It should be understood that many variations are possible based on the disclosure herein. Although features and elements are described above in particular combinations, each feature or element can be used alone without the other features and elements or in various combinations with or without other features and elements.

The various functional units illustrated in the figures and/or described herein (including, but not limited to, the processor 102, 302, the input driver 112, the input devices 108, the output driver 114, the output devices 110, the accelerated processing device 116, the scheduler 136, the compute units 132, the SIMD units 138, encoder 140 and 440, decoder 308 and 408, display 118 and 412, image sensors 402 and 404 and ISP 406 may be implemented as a general purpose computer, a processor, or a processor core, or as a program, software, or firmware, stored in a non-transitory computer readable medium or in another medium, executable by a general purpose computer, a processor, or a processor core. The methods provided can be implemented in a general purpose computer, a processor, or a processor core. Suitable processors include, by way of example, a general purpose processor, a special purpose processor, a conventional processor, a digital signal processor (DSP), a plurality of microprocessors, one or more microprocessors in association with a DSP core, a controller, a microcontroller, Application Specific Integrated Circuits (ASICs), Field Programmable Gate Arrays (FPGAs) circuits, any other type of integrated circuit (IC), and/or a state machine. Such processors can be manufactured by configuring a manufacturing process using the results of processed hardware description language (HDL) instructions and other intermediary data including netlists (such instructions capable of being stored on a computer readable media). The results of such processing can be maskworks that are then used in a semiconductor manufacturing process to manufacture a processor which implements features of the disclosure.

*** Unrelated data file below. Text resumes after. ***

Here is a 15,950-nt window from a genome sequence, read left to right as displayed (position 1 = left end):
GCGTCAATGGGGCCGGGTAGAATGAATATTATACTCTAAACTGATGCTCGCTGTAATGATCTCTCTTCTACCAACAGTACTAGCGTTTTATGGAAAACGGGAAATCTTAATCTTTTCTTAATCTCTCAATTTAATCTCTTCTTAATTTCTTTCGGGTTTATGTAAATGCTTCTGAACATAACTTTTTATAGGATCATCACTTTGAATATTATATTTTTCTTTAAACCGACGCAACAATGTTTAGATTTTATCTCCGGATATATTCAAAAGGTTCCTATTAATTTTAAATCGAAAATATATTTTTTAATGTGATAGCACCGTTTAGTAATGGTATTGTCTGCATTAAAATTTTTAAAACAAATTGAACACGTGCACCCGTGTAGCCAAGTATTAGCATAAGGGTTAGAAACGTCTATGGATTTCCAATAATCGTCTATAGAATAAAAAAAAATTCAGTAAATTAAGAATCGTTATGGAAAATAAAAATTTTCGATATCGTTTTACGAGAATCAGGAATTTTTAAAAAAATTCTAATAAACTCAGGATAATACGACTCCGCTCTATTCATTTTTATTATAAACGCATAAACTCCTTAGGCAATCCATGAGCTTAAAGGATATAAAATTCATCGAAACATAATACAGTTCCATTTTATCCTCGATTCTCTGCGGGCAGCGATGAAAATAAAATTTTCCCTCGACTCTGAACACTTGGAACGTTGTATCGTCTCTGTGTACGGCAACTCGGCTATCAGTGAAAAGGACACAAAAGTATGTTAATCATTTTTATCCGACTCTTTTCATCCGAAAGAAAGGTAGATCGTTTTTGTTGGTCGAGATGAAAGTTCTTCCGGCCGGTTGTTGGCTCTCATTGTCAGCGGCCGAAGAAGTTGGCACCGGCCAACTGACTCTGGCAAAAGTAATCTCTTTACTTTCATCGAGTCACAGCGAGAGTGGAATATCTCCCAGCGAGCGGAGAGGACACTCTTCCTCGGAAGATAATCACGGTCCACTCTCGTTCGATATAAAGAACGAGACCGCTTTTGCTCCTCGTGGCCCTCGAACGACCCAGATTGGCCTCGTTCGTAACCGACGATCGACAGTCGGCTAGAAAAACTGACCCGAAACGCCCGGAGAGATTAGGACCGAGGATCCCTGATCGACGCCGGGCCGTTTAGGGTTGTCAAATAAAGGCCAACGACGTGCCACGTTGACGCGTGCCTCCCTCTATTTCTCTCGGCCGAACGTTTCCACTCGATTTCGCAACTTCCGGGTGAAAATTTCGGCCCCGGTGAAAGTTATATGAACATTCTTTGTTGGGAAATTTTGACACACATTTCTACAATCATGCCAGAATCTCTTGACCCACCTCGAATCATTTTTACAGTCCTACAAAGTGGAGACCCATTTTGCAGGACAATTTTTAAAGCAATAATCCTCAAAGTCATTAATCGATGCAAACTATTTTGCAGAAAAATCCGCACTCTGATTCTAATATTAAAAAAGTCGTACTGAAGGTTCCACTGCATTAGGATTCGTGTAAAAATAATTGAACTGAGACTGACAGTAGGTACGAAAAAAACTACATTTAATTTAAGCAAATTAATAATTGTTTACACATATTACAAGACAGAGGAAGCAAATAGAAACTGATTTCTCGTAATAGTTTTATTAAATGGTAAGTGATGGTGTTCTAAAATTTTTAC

The methods or flow charts provided herein can be implemented in a computer program, software, or firmware incorporated in a non-transitory computer-readable storage medium for execution by a general purpose computer or a processor. Examples of non-transitory computer-readable storage mediums include a read only memory (ROM), a random access memory (RAM), a register, cache memory, semiconductor memory devices, magnetic media such as internal hard disks and removable disks, magneto-optical media, and optical media such as CD-ROM disks, and digital versatile disks (DVDs).

Claims

1. An image processing method comprising:

receiving a plurality of frames of image data, the frames comprising sub-frame portions of image data;
scheduling a first sub-frame portion of a first frame to be processed by a first layer of a convolutional neural network when the first sub-frame portion is available for processing;
processing the first sub-frame portion by the first layer; and
continuing the processing of the first sub-frame portion by the first layer when it is determined that there is sufficient image data available for the first layer to continue processing of the first sub-frame portion.

2. The method of claim 1, wherein the frames of image data are divided into a plurality of sub-frame portions, and

the sub-frame portions are one of slices and tiles.

3. The method of claim 1, wherein the first sub-frame portion comprises data for a plurality of pixels, and